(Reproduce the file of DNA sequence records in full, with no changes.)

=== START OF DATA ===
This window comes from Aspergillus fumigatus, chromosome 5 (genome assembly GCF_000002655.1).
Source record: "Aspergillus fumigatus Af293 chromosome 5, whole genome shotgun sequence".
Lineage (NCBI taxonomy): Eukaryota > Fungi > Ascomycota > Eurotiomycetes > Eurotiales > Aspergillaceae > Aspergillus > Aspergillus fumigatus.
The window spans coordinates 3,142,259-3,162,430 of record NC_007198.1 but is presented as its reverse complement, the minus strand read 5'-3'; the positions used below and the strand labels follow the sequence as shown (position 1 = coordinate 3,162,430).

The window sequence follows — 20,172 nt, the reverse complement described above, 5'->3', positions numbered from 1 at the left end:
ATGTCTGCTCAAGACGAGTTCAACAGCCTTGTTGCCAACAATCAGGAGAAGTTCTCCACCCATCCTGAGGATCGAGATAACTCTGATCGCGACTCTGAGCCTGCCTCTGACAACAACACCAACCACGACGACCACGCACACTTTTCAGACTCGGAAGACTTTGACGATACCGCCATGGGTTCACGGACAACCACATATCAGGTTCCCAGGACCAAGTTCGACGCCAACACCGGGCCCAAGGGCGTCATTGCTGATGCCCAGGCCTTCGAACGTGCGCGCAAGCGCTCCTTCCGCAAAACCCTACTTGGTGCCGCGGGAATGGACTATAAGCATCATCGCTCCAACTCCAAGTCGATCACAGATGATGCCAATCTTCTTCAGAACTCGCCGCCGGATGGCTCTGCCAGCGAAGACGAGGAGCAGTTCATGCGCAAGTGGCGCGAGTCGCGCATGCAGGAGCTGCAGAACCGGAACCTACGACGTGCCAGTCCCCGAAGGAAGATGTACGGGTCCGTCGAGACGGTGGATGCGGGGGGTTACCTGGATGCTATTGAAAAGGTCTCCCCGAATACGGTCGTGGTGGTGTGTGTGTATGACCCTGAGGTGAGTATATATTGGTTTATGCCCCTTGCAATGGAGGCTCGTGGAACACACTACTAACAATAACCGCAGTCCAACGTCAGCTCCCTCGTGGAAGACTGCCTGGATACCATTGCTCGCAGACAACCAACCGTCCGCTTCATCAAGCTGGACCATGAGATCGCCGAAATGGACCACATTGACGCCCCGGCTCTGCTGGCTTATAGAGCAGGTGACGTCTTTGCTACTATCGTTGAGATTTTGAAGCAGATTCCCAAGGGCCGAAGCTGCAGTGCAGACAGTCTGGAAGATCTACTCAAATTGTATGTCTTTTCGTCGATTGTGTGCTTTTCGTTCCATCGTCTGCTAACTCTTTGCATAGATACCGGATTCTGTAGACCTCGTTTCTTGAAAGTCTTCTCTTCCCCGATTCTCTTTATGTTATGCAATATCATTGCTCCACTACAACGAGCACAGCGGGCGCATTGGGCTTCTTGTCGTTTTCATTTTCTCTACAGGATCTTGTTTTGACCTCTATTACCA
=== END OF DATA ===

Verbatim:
This window comes from Aspergillus fumigatus, chromosome 5 (genome assembly GCF_000002655.1).
Source record: "Aspergillus fumigatus Af293 chromosome 5, whole genome shotgun sequence".
Lineage (NCBI taxonomy): Eukaryota > Fungi > Ascomycota > Eurotiomycetes > Eurotiales > Aspergillaceae > Aspergillus > Aspergillus fumigatus.
The window spans coordinates 3,142,259-3,162,430 of record NC_007198.1 but is presented as its reverse complement, the minus strand read 5'-3'; the positions used below and the strand labels follow the sequence as shown (position 1 = coordinate 3,162,430).

The window sequence follows — 20,172 nt, the reverse complement described above, 5'->3', positions numbered from 1 at the left end:
ATGTCTGCTCAAGACGAGTTCAACAGCCTTGTTGCCAACAATCAGGAGAAGTTCTCCACCCATCCTGAGGATCGAGATAACTCTGATCGCGACTCTGAGCCTGCCTCTGACAACAACACCAACCACGACGACCACGCACACTTTTCAGACTCGGAAGACTTTGACGATACCGCCATGGGTTCACGGACAACCACATATCAGGTTCCCAGGACCAAGTTCGACGCCAACACCGGGCCCAAGGGCGTCATTGCTGATGCCCAGGCCTTCGAACGTGCGCGCAAGCGCTCCTTCCGCAAAACCCTACTTGGTGCCGCGGGAATGGACTATAAGCATCATCGCTCCAACTCCAAGTCGATCACAGATGATGCCAATCTTCTTCAGAACTCGCCGCCGGATGGCTCTGCCAGCGAAGACGAGGAGCAGTTCATGCGCAAGTGGCGCGAGTCGCGCATGCAGGAGCTGCAGAACCGGAACCTACGACGTGCCAGTCCCCGAAGGAAGATGTACGGGTCCGTCGAGACGGTGGATGCGGGGGGTTACCTGGATGCTATTGAAAAGGTCTCCCCGAATACGGTCGTGGTGGTGTGTGTGTATGACCCTGAGGTGAGTATATATTGGTTTATGCCCCTTGCAATGGAGGCTCGTGGAACACACTACTAACAATAACCGCAGTCCAACGTCAGCTCCCTCGTGGAAGACTGCCTGGATACCATTGCTCGCAGACAACCAACCGTCCGCTTCATCAAGCTGGACCATGAGATCGCCGAAATGGACCACATTGACGCCCCGGCTCTGCTGGCTTATAGAGCAGGTGACGTCTTTGCTACTATCGTTGAGATTTTGAAGCAGATTCCCAAGGGCCGAAGCTGCAGTGCAGACAGTCTGGAAGATCTACTCAAATTGTATGTCTTTTCGTCGATTGTGTGCTTTTCGTTCCATCGTCTGCTAACTCTTTGCATAGATACCGGATTCTGTAGACCTCGTTTCTTGAAAGTCTTCTCTTCCCCGATTCTCTTTATGTTATGCAATATCATTGCTCCACTACAACGAGCACAGCGGGCGCATTGGGCTTCTTGTCGTTTTCATTTTCTCTACAGGATCTTGTTTTGACCTCTATTACCA